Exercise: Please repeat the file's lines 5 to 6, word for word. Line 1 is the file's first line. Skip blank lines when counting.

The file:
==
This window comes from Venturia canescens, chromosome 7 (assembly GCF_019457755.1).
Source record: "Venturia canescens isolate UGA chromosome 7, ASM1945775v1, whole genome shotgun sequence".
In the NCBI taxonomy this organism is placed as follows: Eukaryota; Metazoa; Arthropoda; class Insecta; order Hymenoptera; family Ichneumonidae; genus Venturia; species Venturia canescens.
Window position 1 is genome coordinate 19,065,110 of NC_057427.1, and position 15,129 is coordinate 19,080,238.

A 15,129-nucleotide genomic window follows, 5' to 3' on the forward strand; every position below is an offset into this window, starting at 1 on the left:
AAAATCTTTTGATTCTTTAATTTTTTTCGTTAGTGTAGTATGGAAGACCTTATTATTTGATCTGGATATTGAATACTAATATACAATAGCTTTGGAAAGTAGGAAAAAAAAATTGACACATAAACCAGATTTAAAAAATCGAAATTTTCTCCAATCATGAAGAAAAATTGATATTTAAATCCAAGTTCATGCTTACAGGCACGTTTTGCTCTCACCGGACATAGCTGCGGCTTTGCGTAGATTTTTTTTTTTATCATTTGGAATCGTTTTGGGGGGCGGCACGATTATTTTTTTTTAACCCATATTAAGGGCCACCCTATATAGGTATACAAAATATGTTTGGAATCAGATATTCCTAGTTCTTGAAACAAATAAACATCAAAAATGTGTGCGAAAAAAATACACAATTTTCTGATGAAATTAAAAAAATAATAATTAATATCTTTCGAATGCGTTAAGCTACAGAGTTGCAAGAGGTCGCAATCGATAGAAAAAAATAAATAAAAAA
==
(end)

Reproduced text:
A 15,129-nucleotide genomic window follows, 5' to 3' on the forward strand; every position below is an offset into this window, starting at 1 on the left:
AAAATCTTTTGATTCTTTAATTTTTTTCGTTAGTGTAGTATGGAAGACCTTATTATTTGATCTGGATATTGAATACTAATATACAATAGCTTTGGAAAGTAGGAAAAAAAAATTGACACATAAACCAGATTTAAAAAATCGAAATTTTCTCCAATCATGAAGAAAAATTGATATTTAAATCCAAGTTCATGCTTACAGGCACGTTTTGCTCTCACCGGACATAGCTGCGGCTTTGCGTAGATTTTTTTTTTTATCATTTGGAATCGTTTTGGGGGGCGGCACGATTATTTTTTTTTAACCCATATTAAGGGCCACCCTATATAGGTATACAAAATATGTTTGGAATCAGATATTCCTAGTTCTTGAAACAAATAAACATCAAAAATGTGTGCGAAAAAAATACACAATTTTCTGATGAAATTAAAAAAATAATAATTAATATCTTTCGAATGCGTTAAGCTACAGAGTTGCAAGAGGTCGCAATCGATAGAAAAAAATAAATAAAAAA